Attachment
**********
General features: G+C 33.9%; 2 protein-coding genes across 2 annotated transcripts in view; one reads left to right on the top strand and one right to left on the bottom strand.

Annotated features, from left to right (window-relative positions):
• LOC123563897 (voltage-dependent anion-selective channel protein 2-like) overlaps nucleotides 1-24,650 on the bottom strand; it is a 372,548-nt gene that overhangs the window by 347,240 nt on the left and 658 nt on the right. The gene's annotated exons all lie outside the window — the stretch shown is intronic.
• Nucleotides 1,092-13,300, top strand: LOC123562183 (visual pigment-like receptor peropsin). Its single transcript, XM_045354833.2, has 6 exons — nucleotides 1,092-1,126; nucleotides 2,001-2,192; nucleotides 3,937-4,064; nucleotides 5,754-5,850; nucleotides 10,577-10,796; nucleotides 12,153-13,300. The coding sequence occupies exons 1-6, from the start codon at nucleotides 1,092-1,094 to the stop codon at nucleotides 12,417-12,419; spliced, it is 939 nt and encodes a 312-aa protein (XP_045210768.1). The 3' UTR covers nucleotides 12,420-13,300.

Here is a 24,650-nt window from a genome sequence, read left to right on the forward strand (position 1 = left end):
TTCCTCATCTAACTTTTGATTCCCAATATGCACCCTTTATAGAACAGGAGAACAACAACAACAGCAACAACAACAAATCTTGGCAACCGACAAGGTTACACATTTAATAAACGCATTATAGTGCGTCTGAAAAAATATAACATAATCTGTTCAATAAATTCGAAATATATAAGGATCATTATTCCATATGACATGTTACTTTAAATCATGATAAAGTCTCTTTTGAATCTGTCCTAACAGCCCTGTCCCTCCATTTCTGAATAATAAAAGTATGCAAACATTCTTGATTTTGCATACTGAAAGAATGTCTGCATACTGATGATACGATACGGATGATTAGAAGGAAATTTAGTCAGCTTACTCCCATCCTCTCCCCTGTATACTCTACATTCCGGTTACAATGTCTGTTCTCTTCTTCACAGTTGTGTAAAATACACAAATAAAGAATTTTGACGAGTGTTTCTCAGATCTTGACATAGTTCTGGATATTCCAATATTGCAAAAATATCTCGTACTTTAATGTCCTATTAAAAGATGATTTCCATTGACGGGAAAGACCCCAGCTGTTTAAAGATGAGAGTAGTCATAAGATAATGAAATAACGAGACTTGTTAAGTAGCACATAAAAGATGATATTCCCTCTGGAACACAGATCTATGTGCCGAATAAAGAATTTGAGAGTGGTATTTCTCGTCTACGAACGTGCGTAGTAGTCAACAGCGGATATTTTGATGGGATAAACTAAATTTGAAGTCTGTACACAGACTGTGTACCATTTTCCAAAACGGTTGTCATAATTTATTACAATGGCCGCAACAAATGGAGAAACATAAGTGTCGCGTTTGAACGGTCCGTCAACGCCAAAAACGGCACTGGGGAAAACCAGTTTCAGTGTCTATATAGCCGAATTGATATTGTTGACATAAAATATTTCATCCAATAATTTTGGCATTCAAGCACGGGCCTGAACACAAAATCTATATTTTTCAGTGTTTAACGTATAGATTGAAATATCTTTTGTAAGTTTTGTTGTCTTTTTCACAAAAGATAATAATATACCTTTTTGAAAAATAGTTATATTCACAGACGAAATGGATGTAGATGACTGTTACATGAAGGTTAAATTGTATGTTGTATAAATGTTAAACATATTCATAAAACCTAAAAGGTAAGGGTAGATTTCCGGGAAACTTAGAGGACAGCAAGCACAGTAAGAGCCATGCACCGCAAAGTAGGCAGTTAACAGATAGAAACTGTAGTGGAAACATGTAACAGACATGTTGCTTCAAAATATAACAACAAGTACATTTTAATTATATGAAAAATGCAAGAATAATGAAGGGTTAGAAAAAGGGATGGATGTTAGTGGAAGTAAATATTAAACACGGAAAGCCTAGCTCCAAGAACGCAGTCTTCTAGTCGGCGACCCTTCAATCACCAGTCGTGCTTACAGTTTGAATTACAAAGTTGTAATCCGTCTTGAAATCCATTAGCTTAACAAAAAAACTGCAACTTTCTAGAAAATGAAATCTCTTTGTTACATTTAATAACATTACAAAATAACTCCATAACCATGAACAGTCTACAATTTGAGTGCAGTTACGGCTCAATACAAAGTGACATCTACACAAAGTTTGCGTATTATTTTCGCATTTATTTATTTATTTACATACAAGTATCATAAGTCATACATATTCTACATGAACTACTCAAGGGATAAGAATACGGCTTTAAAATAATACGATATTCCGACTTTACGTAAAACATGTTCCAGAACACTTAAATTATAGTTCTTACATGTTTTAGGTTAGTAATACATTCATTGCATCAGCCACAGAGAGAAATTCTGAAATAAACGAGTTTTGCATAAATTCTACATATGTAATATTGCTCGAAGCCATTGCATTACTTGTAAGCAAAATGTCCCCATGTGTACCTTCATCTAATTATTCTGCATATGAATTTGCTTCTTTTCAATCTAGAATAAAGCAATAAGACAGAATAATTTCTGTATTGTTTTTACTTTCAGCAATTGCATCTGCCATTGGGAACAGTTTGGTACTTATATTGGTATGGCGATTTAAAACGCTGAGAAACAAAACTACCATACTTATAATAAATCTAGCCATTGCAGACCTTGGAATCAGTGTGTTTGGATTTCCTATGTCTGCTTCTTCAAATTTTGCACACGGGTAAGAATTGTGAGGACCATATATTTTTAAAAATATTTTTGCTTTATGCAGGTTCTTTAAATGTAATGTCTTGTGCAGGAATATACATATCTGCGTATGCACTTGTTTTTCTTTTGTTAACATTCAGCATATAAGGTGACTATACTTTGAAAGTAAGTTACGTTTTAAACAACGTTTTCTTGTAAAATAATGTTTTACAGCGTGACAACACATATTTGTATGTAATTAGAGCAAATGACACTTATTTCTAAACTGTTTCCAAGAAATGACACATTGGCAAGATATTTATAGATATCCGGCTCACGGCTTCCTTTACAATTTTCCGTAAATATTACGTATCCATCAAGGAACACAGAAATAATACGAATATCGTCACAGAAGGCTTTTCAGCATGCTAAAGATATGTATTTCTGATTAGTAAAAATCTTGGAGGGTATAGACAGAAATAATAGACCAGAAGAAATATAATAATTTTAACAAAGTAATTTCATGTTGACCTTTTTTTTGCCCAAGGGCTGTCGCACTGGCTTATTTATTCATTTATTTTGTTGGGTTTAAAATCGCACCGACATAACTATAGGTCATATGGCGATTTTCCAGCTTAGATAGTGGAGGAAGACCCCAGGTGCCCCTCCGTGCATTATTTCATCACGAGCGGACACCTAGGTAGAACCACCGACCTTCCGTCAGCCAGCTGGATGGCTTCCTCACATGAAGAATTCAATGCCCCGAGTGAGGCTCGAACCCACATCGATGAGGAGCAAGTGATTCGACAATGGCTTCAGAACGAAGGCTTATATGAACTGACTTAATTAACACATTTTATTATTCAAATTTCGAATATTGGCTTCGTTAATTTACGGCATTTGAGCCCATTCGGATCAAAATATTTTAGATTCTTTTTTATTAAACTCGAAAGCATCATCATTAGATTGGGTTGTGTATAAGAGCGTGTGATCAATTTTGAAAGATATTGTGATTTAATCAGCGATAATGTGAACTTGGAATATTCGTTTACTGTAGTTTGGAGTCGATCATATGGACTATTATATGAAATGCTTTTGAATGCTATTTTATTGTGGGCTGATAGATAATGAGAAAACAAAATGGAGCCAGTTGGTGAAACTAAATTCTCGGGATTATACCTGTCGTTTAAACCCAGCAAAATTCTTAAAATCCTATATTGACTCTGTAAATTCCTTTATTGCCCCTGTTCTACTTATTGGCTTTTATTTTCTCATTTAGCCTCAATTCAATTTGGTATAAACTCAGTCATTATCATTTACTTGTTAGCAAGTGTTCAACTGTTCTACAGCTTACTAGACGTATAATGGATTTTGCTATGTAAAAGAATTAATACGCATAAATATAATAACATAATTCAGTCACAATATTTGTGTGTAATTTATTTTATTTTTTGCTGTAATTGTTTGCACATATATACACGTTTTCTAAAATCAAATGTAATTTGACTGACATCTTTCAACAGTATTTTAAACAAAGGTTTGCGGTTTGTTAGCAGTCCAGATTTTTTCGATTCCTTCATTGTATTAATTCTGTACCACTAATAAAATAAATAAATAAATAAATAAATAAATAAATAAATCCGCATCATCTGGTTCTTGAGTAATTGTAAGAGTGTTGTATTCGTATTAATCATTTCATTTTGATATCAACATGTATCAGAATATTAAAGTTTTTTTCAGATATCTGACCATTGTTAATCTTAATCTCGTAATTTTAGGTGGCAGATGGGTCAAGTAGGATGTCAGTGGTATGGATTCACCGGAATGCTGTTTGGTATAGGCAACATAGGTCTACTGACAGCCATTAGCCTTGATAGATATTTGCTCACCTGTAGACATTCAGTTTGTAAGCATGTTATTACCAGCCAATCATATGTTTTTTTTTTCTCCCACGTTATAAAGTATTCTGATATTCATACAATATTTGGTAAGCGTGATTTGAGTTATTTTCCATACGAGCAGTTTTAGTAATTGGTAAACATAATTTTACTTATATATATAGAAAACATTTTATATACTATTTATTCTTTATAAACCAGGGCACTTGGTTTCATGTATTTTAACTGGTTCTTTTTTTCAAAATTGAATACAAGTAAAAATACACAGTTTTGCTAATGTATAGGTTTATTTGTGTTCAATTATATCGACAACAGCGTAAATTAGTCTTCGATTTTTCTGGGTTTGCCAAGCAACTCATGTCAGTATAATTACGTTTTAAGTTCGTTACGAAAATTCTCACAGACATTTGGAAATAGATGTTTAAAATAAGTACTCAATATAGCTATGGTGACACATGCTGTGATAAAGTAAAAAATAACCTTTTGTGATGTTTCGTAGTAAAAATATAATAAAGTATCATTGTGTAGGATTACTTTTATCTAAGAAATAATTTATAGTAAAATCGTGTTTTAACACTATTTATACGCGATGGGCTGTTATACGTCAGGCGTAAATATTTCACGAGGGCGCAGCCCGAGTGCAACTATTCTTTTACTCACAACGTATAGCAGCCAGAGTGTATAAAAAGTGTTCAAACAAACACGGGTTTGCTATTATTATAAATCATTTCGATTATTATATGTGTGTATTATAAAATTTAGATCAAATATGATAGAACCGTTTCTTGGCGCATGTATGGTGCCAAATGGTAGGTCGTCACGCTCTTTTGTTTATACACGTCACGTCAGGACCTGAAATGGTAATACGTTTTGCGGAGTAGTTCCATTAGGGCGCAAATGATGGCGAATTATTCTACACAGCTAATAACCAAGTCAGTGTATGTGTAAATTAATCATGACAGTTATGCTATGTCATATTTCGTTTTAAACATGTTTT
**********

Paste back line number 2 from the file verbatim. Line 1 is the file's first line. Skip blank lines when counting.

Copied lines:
Annotated features, from left to right (window-relative positions):